Patients who are too sick to withstand open heart surgery now have a new life- saving option. It's called Transcatheter Aortic Valve Replacement (TAVR).
Charles Richardson, 86, had aortic stenosis. His aortic heart valve had severely narrowed and needed to be replaced but he was too sick for open heart surgery. Luckily, Richardson was a good candidate for the new, less invasive heart valve replacement procedure. "Before I had the procedure, I was dead tired, fatigued all the time, short of breath," said Richardson.
"We put a small needle in the groin and then we upsize that to a bigger size sheath. And through that sheath we are able to advance this valve that's cramped on a balloon up though the aorta into the old valve, and then place the new valve inside the old valve," according to Dr. Wissam Gharib, a cardiologist from the WVU Heart Institute. The procedure's main benefit is for inoperable patients to relieve stenosis from the valve. "The other benefit is that high risk patients now have another option of having a procedure that carries the same benefit of a minimally invasive fashion to get this valve replaced," said Gharib.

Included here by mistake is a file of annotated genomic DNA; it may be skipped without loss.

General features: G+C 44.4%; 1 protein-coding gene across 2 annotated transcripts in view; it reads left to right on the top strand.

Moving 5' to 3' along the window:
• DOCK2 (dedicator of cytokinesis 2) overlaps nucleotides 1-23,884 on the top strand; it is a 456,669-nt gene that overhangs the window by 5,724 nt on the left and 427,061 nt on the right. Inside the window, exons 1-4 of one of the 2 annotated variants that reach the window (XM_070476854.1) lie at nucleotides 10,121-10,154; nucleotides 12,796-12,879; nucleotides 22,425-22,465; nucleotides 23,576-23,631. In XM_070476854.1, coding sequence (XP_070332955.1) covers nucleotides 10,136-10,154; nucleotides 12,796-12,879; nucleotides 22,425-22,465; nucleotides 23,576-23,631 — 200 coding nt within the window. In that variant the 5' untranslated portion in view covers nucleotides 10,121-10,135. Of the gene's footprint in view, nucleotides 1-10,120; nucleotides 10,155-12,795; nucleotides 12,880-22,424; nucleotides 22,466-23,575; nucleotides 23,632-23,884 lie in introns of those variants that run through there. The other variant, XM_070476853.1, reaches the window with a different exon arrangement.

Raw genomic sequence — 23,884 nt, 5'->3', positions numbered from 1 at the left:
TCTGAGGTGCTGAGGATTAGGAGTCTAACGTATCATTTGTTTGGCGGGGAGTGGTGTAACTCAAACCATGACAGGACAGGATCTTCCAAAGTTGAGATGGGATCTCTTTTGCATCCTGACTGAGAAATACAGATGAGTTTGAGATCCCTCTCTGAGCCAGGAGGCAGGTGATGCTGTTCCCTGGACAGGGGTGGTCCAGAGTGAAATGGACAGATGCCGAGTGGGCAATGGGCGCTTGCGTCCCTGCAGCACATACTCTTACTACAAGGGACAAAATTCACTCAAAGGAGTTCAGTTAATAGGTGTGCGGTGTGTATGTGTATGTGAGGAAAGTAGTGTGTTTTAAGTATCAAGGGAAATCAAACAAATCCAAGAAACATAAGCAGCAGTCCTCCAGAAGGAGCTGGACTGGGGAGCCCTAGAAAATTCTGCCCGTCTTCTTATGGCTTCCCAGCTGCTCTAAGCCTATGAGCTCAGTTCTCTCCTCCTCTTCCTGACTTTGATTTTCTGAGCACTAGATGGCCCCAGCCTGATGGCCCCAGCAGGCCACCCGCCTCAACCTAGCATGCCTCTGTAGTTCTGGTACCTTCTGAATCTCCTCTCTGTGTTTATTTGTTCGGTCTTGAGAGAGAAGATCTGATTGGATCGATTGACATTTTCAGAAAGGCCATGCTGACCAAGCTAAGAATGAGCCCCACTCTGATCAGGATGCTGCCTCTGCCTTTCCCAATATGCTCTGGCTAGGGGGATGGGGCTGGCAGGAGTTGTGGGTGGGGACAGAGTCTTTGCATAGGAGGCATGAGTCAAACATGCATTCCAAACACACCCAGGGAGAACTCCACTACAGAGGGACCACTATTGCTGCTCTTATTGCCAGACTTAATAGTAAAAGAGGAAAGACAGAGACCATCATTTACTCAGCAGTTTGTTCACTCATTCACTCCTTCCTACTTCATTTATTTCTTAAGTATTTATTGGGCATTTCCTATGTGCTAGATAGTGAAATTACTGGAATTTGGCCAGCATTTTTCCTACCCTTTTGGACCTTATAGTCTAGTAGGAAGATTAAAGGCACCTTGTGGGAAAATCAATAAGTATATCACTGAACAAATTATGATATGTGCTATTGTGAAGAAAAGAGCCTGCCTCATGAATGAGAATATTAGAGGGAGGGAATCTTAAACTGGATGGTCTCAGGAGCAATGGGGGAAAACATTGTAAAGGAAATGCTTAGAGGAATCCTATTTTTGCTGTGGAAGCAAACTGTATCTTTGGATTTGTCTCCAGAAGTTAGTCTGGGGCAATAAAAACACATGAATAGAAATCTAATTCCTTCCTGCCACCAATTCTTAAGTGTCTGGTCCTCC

The TAVR procedure also requires a shorter recovery time and most patients feel relief almost immediately. " I could certainly tell the difference when I became conscious after this procedure. I was 100 percent better. Amazing," said Richardson.